Gene set enrichment is a method that investigates whether predefined sets of genes are differentially expressed between two sets of conditions (eg, infected vs. uninfected)8,10,12,20 present in microarray data. The most commonly used method is gene set enrichment analysis (GSEA). However, debate and the recognition of shortcomings in gene set analyses7,20 has led to the emergence and validation of other approaches such as SAM-GS and MANOVA for gene set analysis.27–29
The microarray data sets used in this study were derived from a series of experiments that involved infection of Qs and BALB/c mice with N. caninum (NC-Nowra or NC-Liverpool strains). Two different time points (6 HPI and 10 DPI) were studied, providing an insight into the host responses occurring early during infection.3 Qs mice are relatively resistant to infection by N. caninum,15 whereas responses in BALB/c are strain specific. NC-Liverpool, for example, is very pathogenic in the BALB/c mouse leading to weight loss, appearance of clinical signs such as head tilting and limb paralysis, and death.14 The comparison of these groups (Type: Nc-Nowra v NC-Liverpool, Mouse: Qs v BALB/c and Time: time post infection) should provide further understanding of an animal’s responses to infection by N. caninum and the mechanisms associated with disease and resistance.
Using the same data set, it was previously demonstrated that the transcriptional responses occurring in the spleen of mice was dependent on a number of factors including the strain of N. caninum used, as well as the mouse type and time post infection.3 The methods of differential gene analyses used included significance of microarrays, ANOVA and clustering methods.30,31 Alternatively, Bayes statistics using the functions lmFit, eBayes and topTable found in limma32 were used in association with gene enrichment methodologies that measured functional enrichment (of gene ontology terms). These approaches identify lists of genes that are assigned to biological processes and functions via the gene ontology language. In contrast the gene set approaches described here represent an alternative approach for mining microarray data. It is argued that informative signals, derived from multiple genes associated with a pathway for example, may be more easily identified than those associated with single genes alone. Such approaches may be beneficial in analyzing data sets where an association with a treatment or phenotype has yet to be identified. Consequently the mouse response to infection by N. caninum was examined here, in anticipation that gene set analyses would provide further insight into identifying host responses that are associated with neosporosis.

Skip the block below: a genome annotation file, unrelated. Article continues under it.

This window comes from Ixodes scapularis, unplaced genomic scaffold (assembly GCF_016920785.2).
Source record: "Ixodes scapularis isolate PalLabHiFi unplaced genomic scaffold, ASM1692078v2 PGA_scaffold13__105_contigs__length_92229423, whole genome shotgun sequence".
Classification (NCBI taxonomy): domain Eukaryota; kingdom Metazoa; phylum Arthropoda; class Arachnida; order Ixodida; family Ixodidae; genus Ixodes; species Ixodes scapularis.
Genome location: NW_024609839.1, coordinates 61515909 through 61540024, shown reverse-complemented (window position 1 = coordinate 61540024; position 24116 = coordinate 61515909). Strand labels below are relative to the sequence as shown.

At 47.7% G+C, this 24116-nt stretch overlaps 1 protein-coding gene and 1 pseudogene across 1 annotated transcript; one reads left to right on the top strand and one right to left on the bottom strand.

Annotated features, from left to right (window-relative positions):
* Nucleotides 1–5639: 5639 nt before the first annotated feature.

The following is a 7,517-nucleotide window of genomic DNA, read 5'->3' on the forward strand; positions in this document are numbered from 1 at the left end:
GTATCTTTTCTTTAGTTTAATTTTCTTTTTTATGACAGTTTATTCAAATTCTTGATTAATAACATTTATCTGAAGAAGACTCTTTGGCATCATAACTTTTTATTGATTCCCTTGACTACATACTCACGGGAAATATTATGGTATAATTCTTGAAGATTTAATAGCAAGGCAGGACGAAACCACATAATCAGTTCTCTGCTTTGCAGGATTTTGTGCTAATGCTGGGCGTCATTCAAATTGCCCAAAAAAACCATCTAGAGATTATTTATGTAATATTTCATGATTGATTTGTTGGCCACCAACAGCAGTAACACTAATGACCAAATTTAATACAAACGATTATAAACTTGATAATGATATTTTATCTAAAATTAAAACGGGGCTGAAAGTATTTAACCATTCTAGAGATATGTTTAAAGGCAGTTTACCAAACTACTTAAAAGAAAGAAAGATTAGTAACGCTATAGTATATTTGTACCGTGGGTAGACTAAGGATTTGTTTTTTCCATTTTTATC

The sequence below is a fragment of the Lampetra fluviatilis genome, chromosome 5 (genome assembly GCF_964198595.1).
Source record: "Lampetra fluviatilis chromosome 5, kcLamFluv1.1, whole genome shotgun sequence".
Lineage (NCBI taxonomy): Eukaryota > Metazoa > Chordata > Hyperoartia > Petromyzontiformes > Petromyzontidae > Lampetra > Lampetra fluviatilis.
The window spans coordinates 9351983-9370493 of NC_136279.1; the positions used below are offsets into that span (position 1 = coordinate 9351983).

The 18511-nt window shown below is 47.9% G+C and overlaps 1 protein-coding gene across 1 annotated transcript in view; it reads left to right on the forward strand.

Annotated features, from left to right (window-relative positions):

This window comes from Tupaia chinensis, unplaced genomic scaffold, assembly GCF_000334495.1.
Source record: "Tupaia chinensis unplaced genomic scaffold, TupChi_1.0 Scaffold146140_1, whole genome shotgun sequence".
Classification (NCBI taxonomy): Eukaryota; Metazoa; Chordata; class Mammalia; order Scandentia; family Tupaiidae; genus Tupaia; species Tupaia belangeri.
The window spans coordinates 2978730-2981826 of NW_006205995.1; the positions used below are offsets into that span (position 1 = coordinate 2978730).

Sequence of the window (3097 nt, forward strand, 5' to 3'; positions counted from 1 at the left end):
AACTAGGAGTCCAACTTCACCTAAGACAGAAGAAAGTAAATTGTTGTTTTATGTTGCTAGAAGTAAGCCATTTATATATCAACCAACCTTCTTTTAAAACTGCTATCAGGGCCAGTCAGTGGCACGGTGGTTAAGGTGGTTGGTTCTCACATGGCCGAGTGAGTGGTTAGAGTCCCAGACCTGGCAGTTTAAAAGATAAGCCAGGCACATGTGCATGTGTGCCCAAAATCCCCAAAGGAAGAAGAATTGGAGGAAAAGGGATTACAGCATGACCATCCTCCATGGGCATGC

GSEA and PAGE were initially used to mine the expression data. The main reason behind this choice was that easily used web servers are available that can be used to rapidly analyze data by gene set analyses. Despite the limitations of these approaches, including use of human gene symbols in the gene sets, they identified that the largest number of gene sets were correlated with Time (post infection) rather than Mouse or Type. Subsequently, gene set analyses were conducted by SAM-GS, MANOVA, Romer and subGSE. The number of gene sets detected that correlated with the microarray expression data was very much dependent on the method used for gene set (enrichment) analyses, as well as the definition of the minimum number of genes to be included. SAM-GS, for example, found no correlations with Mouse or Type. Using expression data merged from both Qs and BALB/c mice types infected with either NC-Liverpool or NC-Nowra, the analyses showed that the host response is quite different at these two time points. Similar observations were made with all methods of analysis. For example, GSEA identified a range of gene sets with an immunological basis such as inflammatory responses and NF-κB signaling. The two time points chosen (6 HPI and 10 DPI) were based on the previous observations of others concerning the mechanisms of innate and adaptive immunity to N. caninum in the mouse. For example, γ-interferon is known to be one response molecule produced at these time points.33 PAGE identified the Jak-Stat cascade as one of the significant gene sets. Overall, these results indicated the timing of the host response (Time) needed to be further investigated for its importance in determining infection outcomes in terms of disease.